Fifteen of the country’s 21 District Health Boards (DHBs) are running a deficit and seven are having their spending reviewed by the Crown Health Financing Agency. Health Minister Tony Ryall has instructed the Otago and Southland DHBs to cut their budgets for next year by 5 percent.
Operational funding for public schools was increased by just $80 million for the next year, barely enough to cover inflation. The government will cut its school staffing budget by $45 million in 2011 and $50 million in 2012—roughly equivalent to 700 teachers’ salaries. The budget cuts 80 percent of funding for Adult and Community Education (ACE) courses, which enrol over 200,000 people every year.
From 2011, the government will “save” a total of more than $500 million by cancelling inflation-linked funding increases for tertiary education. It also cut eligibility for the Training Incentive Allowance, which pays course fees for single parents and disabled persons, so that some of the poorest people in society will no longer have access to funding for a university education.
The only substantial increases in the budget were for “law and order”, revealing the government’s real priorities: increased repression to deal with social unrest. This included $162.5 million extra over four years to recruit another 600 police officers, half of whom will be deployed in South Auckland, one of the country’s poorest suburban areas. An extra $10 million will go toward arming police with tasers and a further $385.4 million on adding nearly 1,000 extra beds to five prisons.
The Key government is utilising the global recession to mount a wholesale attack on the social position of working people, with the full collaboration of the Labour Party and unions, which are playing the central role in stifling opposition.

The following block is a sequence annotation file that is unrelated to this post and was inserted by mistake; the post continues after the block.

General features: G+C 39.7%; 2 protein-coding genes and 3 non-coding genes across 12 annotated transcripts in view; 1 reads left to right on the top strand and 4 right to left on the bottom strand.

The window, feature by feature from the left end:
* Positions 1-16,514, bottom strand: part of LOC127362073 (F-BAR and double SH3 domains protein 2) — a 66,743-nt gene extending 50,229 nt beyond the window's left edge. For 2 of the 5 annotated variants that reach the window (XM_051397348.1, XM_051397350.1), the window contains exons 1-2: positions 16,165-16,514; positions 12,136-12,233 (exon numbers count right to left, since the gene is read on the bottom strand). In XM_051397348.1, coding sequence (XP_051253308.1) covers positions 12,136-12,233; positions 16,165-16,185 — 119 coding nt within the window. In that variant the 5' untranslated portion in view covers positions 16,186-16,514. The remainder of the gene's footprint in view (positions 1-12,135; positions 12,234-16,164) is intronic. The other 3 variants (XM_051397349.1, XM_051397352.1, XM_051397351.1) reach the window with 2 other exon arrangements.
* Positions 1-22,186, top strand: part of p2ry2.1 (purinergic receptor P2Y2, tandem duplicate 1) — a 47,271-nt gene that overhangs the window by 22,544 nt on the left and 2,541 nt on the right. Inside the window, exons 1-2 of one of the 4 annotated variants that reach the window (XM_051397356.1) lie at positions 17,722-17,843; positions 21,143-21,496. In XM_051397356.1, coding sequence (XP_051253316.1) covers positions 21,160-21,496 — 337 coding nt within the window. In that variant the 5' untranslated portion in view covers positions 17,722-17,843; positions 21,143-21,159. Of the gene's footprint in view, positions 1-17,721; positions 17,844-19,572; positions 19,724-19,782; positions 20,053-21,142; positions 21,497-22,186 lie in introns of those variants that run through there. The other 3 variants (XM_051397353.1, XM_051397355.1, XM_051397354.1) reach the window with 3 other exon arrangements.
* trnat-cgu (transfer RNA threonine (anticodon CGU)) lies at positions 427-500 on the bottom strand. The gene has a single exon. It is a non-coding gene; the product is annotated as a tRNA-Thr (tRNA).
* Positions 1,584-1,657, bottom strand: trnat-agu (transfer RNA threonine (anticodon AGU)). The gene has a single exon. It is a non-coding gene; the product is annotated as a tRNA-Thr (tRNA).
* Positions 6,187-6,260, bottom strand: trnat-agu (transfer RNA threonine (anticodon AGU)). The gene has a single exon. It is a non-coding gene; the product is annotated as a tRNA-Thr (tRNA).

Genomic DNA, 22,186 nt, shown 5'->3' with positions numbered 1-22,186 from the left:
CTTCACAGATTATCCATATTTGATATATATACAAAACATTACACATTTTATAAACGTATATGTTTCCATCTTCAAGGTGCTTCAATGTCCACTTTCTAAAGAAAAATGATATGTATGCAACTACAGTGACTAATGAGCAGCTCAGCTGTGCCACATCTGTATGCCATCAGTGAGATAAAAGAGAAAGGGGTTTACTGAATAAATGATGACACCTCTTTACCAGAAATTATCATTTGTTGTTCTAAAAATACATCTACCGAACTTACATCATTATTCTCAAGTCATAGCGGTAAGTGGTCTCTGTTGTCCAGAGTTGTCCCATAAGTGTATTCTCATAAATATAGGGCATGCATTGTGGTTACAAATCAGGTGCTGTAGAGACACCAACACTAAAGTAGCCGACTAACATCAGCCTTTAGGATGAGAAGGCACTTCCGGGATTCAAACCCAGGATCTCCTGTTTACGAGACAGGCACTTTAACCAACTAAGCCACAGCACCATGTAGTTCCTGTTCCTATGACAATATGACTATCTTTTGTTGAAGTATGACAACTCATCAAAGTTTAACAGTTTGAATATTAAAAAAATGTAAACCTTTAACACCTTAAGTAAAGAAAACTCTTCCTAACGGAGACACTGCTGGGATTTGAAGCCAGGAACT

Labour’s response to the budget consisted of vague noises about it “not setting out a coherent plan to keep Kiwis in work”. The party’s main criticism centred on National’s “broken promises” over tax cuts--which were in fact designed to advantage the wealthy at the expense of working people.
During its nine years in office, Labour presided over a major increase in social inequality, while its own budgets carried forward the dictates of big business by returning record surpluses and restricting public spending. Labour maintained a poverty-level minimum wage and refused to raise unemployment benefits or pensions. Families were forced to take on debt in order to survive: between 1999 and 2007, average household indebtedness rose from 100 percent of disposable income to 160 percent.
The trade unions also demonstrated their readiness to work in lock-step with the government and employers. The Council of Trade Unions (CTU) declared that “this was always going to be a tough budget requiring difficult choices”. The CTU’s sole criticism was that the budget “could have done more” to boost employment and industry training and “scale up advice and support for those laid off”.
This response is in line with the unions’ role since the onset of the recession in blocking any fight against the destruction of jobs and conditions. They have ensured “orderly” redundancies, while helping employers extract concessions from workers. This has included support for a nine-day working fortnight scheme, which was agreed to at the government’s so-called Job Summit in February.
The Public Service Association has accepted the mounting state sector job cuts without the slightest resistance, calling for the nine-day fortnight scheme to be imposed on its members and criticising the government for restricting it to the private sector.
National’s budget, which passed through parliament without any serious opposition, is a foretaste of much deeper cuts to social services and living standards. While praising the budget as a good “first step,” big business called for more sweeping measures. The Business Roundtable criticised the cancellation of tax cuts and urged the government to make “hard political choices” regarding “the superannuation eligibility age, privatisation of commercial businesses, a freer labour market and welfare reform”.